This was a bad reflection of social currency. We knew we needed to rapidly evolve and modernize Barbie to make her connect with culture. We modernized her by introducing new body types, skin tones, eye colors, and hair fibers. Barbie now comes in over 175 different expressions. Today, she is the most diverse doll line in the world.
We also knew we needed to connect to culture through important conversations around impact and female empowerment. All of the work we did grounded her in purpose and made her culturally relevant. This allowed us to have a breakout movie in partnership with the genius Greta Gerwig, Margot Robbie, and the Warner Brothers team. If we hadn’t done that foundational work, they would not have wanted to partner with us.
Barbie is about to be 65. In the toy industry, the average life cycle of a toy brand is 3-5 years. To stay relevant, it’s about continued iteration, evolution, and innovation. We’re starting to think about a broader universe beyond our core kid audience, which is exciting for us as we pursue future growth streams.
Ask Yourself: Are Your Collaborations Creating a Unique Experience?
Mattel and Walmart Partner on the Barbie Cart
William White: One exciting project was our collaboration with Mattel on the Barbie cart. As part of our “Welcome to Your Walmart” campaign, we wanted to showcase what was in celebrities’ carts, including singer Becky G, NFL player Patrick Mahomes, and Barbie.
My team was excited about Barbie, but I admit I was skeptical about how big it could be. We partnered with Mattel to bring Barbie’s cart to life. With one click, customers could add all the items to their cart, including Barbie products like OPI nail polish (for the pink carpet), pickleball paddles (America’s new favorite sport), a reusable Walmart bag, and more. The launch included a never-before-seen integration on Good Morning America, where Barbie talked about her summer and all the fun things she got from Walmart. The campaign was a huge success, capturing the zeitgeist of the moment with tremendous energy, engagement, and purchases.
Lisa McKnight: Our team loved collaborating with Walmart’s team on this project. The partnership between Mattel and Walmart is truly the best in class. Walmart is highly valued as a strategic thought partner. I loved working with William, and I’m excited about what’s to come. It was great to have Barbie participate in this campaign as a celebrity influencer. She shared her top picks in products from Walmart, and it was a blast. Barbie is more than just a doll; she is a cultural icon, an influencer, and has something to say. Your report shows that her pink carpet cart was one of the best-performing campaigns in terms of conversions. It was a great experience.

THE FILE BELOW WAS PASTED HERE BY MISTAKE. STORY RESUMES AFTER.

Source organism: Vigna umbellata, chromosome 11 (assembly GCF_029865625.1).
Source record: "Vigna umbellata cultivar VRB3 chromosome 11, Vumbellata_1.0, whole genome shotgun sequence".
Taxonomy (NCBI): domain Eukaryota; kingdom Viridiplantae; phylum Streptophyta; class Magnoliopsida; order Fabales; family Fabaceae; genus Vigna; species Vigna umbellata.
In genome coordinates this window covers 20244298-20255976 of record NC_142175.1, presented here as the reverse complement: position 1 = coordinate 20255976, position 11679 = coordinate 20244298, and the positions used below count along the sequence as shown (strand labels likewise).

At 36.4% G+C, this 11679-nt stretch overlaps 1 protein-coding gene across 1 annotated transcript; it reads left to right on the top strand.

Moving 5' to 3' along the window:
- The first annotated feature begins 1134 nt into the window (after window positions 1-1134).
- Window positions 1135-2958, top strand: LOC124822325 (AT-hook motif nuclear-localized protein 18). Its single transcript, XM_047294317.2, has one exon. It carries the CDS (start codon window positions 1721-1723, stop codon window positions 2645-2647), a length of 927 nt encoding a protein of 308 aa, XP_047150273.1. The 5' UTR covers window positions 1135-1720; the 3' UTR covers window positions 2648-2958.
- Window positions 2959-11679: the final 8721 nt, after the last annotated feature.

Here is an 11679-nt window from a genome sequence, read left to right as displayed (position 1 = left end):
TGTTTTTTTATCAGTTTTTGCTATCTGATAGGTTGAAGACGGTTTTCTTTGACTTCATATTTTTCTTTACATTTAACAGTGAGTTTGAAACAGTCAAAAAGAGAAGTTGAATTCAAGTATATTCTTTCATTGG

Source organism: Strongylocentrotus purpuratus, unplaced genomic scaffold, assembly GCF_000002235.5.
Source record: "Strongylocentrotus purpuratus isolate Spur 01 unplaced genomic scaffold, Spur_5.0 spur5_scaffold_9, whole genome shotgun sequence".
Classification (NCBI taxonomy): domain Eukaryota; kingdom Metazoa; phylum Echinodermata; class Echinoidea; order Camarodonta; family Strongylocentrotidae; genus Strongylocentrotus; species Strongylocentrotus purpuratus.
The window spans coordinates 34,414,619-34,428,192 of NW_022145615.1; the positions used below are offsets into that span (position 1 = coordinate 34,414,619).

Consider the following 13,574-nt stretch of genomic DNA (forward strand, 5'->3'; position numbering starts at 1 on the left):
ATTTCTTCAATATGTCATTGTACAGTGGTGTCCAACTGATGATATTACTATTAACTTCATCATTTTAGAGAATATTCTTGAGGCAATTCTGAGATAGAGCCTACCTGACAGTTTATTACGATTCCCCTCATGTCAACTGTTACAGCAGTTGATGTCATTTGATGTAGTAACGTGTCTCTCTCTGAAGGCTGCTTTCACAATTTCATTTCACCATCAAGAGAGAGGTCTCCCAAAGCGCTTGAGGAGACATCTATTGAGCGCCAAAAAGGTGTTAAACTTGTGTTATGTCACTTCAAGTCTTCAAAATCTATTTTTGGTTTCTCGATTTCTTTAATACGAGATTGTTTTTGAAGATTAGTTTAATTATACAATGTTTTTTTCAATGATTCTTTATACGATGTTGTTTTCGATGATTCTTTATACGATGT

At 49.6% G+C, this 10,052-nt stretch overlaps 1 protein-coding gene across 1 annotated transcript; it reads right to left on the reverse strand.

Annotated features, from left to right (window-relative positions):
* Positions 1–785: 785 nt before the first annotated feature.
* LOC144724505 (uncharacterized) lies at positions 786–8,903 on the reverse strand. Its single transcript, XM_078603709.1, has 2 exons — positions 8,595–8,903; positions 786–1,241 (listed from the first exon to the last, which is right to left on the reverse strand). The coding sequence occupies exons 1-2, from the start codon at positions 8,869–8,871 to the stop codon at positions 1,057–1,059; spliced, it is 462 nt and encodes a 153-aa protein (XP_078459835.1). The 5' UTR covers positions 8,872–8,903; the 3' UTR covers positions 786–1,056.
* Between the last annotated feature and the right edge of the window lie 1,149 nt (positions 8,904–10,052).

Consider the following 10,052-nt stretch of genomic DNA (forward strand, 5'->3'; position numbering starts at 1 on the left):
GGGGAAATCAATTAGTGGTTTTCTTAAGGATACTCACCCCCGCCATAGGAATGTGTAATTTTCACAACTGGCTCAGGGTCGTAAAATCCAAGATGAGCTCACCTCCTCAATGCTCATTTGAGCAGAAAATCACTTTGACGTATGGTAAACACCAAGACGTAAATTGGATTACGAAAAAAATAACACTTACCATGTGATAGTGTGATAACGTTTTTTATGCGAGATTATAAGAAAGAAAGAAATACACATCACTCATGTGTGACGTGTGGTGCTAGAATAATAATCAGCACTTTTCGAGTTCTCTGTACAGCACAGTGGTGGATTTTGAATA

Ask Yourself: Are You Connecting Content to Commerce?
William: William: There are many exciting things happening in our business, particularly in marketing. A lot of the work we’ve done has been focused on shortening the distance between inspiration and purchase. We’re trying to figure out how to take moments of inspiration in social platforms, digital environments, and even the metaverse, and quickly turn them into transactions without disrupting the experience.
To that end, we’ve done hundreds of shoppable live streams on seven different platforms and with various partners. We’re building a ‘visual ingredients’ search that will allow users to search for ingredients using their phone’s camera and get recipe suggestions. We were the first T-commerce partnership with Roku. In addition, we’ve created virtual experiences within Roblox and are now on Spatial.
Lisa McKnight: As mentioned earlier, we conduct extensive research on consumer behavior throughout the year. Our focus is primarily on the digital platform, and we view all our brands as intellectual property. We aim to expand our storytelling and reach consumers through new experiences and connection points.
We constantly innovate our play experiences and have an impressive collection of top toys for the holiday season. We are already working on 25 product lines, keeping up with the latest trends and staying relevant to the current culture. We aim to continue iterating and innovating within our legacy brands, making them even more amazing.
Question from The Audience
“Do you have tips for partnering with product teams and other teams to inspire innovation across the organization?”
William White: The more value you add, the more likely you will be invited to the table. When I think about large matrix organizations, everybody wants to have a seat at the table. The best way to achieve this is to be a strategic thought partner, work towards shared goals, and ensure that all parts of the organization are in alignment with what they’re setting out to do. Being an active participant in driving this goal is crucial. The more you do this, the more people will want you to be there.